We love our Founders. AEC firms wouldn’t exist without them. You only have to check out the “About Us” or “History” pages of ENR 500 websites to see just how much reverence is paid to those who founded those firms 30, 40, or 50 years ago.

There’s a codified set of rules for a firm’s managers and employees—and then there exists another set of largely unwritten protocols for the firm’s Founders.

The healthy respect and deference for Founders generally works for most of a firm’s initial existence. But when Founders overstay their welcomes, this dynamic can become unhealthy, and a firm begins to experience one of the most pernicious ailments that plagues the AEC industry—Floundering Founder’s Syndrome (FFS).

What Is Floundering Founder’s Syndrome?

Bad things tend to happen when a firm’s Founders stick around too long instead of transitioning in an orderly, agreed-upon manner to the second generation of leadership and ownership. The firm’s performance and culture suffer. Relationships become unhealthy.

Next-generation leaders feel undercut, demotivated, and delegitimized by the Founders’ persistent presence. The board room and leadership team dynamics can resemble an episode of HBO’s dark comedy Succession. That’s why two-thirds of design and environmental firms fail to transition beyond their Founders.

Signs Your AEC Firm Is Suffering from Floundering Founder’s Syndrome

It’s shocking how many firms we see that should be consistently generating profits of 20%+ given their brands that are barely breaking even because of FFS. These changes don’t happen overnight. The degradation happens so slowly and subtly as to be almost imperceptible. But everyone—including the Founders themselves—is aware of the drift. Unfortunately, most of the time leadership teams are not equipped to stop the slide.

The first hint that a firm has FFS is when Founders begin to overplay their Founder’s Card.

You’re familiar with the Founder’s Card, right?

It’s like a special hall pass that only the Founders have. Need to take a call from a family member during a board meeting? No one else can, but the firm’s Founder sure can do it. That’s an example of the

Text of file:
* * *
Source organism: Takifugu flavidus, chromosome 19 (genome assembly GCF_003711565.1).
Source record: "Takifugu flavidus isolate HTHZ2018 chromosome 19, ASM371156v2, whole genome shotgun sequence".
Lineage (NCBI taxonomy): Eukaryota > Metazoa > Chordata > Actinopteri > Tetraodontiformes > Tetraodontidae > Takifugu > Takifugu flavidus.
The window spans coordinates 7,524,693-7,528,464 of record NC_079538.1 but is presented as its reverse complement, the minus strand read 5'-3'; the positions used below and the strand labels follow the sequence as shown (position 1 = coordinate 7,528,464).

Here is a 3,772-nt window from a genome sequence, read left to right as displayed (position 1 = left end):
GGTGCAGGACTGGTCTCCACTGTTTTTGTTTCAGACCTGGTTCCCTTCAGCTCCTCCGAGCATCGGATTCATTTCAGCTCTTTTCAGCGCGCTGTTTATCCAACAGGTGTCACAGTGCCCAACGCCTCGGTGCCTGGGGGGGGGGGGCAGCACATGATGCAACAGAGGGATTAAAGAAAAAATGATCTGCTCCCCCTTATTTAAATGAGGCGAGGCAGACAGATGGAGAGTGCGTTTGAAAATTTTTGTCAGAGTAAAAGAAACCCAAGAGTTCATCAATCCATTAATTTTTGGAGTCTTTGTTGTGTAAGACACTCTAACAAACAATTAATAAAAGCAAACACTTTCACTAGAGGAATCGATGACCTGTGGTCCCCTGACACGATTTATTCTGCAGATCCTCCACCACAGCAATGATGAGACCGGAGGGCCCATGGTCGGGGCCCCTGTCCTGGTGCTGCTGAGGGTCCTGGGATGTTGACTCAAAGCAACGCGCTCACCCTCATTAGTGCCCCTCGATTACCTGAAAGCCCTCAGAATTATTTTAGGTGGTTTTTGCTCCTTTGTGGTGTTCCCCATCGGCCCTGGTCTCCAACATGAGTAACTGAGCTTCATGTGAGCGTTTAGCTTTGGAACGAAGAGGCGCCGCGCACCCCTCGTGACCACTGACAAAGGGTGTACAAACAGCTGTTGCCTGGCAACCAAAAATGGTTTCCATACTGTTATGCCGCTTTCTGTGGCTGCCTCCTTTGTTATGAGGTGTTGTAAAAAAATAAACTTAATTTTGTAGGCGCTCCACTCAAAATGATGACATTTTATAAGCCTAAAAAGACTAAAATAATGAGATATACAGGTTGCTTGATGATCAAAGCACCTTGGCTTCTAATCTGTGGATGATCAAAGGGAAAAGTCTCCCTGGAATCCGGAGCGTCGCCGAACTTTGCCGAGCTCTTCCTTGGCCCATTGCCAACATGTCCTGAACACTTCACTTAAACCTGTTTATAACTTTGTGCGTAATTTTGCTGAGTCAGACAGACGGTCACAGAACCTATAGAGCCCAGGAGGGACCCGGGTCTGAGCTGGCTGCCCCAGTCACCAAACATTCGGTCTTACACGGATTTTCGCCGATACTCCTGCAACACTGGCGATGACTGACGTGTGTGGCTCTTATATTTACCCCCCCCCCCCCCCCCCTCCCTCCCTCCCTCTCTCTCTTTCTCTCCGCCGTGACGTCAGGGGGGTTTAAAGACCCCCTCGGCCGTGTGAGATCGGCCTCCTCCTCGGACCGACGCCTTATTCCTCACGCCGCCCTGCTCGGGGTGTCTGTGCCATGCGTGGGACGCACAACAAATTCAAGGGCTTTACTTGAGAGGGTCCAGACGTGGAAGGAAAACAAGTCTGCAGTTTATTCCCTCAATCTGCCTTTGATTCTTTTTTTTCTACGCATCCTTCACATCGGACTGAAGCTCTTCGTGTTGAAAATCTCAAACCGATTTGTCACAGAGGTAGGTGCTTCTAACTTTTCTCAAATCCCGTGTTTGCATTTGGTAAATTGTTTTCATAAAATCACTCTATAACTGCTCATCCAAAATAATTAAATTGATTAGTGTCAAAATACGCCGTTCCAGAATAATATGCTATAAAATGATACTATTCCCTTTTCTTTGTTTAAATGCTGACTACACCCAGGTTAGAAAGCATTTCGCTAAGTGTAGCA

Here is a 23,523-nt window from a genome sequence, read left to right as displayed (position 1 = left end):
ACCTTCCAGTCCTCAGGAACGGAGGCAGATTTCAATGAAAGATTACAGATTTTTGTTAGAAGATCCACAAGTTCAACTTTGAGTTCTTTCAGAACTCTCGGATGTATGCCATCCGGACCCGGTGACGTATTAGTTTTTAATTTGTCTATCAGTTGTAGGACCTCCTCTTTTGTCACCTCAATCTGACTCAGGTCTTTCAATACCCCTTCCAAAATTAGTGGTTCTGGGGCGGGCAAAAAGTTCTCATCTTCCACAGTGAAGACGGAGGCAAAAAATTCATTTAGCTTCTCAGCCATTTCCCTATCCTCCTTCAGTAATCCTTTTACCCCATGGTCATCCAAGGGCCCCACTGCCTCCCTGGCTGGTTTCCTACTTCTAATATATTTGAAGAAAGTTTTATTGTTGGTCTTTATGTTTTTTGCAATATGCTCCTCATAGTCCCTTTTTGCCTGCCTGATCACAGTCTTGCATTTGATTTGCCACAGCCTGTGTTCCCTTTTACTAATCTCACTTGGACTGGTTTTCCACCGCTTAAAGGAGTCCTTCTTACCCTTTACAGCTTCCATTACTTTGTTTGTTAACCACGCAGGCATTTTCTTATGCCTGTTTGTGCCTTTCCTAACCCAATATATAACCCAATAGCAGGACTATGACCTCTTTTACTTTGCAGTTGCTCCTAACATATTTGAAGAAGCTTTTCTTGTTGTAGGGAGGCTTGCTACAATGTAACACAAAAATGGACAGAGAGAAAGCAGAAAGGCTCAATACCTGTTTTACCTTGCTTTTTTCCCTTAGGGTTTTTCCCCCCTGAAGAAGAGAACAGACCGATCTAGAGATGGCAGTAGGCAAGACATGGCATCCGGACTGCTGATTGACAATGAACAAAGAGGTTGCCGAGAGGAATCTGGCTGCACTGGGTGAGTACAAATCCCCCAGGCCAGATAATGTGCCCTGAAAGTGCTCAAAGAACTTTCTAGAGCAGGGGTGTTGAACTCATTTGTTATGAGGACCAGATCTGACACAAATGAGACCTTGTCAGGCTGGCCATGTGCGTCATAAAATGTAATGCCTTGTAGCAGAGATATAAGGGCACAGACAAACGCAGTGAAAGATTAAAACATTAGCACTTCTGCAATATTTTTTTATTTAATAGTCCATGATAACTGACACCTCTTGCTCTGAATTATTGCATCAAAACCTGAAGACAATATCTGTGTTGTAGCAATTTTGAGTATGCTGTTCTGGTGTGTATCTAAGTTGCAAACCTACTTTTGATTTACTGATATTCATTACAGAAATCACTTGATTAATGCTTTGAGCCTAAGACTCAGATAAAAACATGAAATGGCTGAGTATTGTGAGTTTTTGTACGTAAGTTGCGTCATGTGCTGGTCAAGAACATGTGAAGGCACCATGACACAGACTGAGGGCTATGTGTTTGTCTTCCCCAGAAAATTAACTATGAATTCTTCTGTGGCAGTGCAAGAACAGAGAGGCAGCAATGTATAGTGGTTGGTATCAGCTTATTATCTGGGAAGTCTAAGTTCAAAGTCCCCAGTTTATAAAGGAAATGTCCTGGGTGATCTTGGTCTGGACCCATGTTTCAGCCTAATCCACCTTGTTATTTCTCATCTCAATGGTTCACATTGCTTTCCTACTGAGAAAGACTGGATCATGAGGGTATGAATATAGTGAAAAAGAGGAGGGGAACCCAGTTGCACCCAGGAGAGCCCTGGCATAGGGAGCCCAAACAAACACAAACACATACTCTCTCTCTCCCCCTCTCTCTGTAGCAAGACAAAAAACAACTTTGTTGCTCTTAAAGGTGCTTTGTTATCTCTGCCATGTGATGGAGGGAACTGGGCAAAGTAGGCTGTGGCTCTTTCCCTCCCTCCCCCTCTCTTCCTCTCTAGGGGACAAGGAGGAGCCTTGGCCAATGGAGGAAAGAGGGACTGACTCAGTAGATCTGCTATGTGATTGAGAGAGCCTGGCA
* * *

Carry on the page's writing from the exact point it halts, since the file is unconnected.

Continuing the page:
Founder’s Card being played. When the Founder’s Card gets overplayed in governance, strategy, and operations, it’s a recipe for dysfunction and sub-par performance. Here’s how:


Intentional or not, floundering Founders play an outsized role in corporate governance. The Founder’s Card is typically overplayed at the board level either in voting mechanisms (voting by shares owned vs. one person, one vote) or composition (packing the board with hand-picked “yes-people”—either internal or external—or family members). This type of behavior is a manifestation of Founders believing that the firm is “theirs,” that it belongs to them because they founded it—even when they themselves may own less than a majority of the shares.

Most non-founding minority shareholders and next-generation leaders have neither the experience, capabilities, nor short-term incentives (“I don’t want to challenge this situation as the Founder sets my annual bonus. I’m no fool.”) to push back when the Founder’s Card is played this way. This opens the door to poor governance decisions, and the rot sets in.


When Founders stick around too long it can lead to some serious strategy implications.

We’ve seen it all in our consulting work. Founders passionately driving bizarre strategic initiatives (“OK, I know we’re a transportation engineering firm and all that, but I believe we should buy multiple architecture firms to allow us better access to clients.”). Founders capriciously reneging on commitments made through good-faith and oftentimes contentious leadership team meetings. (“Yes, I know we agreed to invest in a technology partnership with that AI firm at our last board meeting, but now I’m not so sure, so let’s defer.”)

When the Founder’s Card is overplayed in setting firm strategy, it leads to poor investments that drain a company. It also erodes trust and confidence among leadership teams.


The Founder’s Card is hidden from employees when played at the governance or strategy levels, but it’s visible to everyone at the operations level. This happens when a Founder lets personal bias undercut agreed-upon management decisions or protocols (“Let’s keep working for this client. I know they don’t pay us well, but I’m friends with the CEO’s mother. If your division director finds out and is upset, tell him I told you it’s OK.”) or is unable to recognize how business has changed (“Value pricing? That will be the end of us! Figure out the hours it will take and add a 5% profit. That’s how we do business here.”). When this happens, the dysfunction at the top of the firm becomes manifest to all. It’s lousy for morale.

How to Overcome Floundering Founder’s Syndrome

The only cure for FFS is a strong, cohesive, and skilled next-generation leadership. This team needs to make it clear to the Founders the terms under which they will commit to transition in

terms of goals and timing. They need to acknowledge the special role and position of the Founders, while also making it clear what is acceptable and unacceptable behavior. They must call out the Founder’s Card when it’s played.

Sounds easy, but it’s not.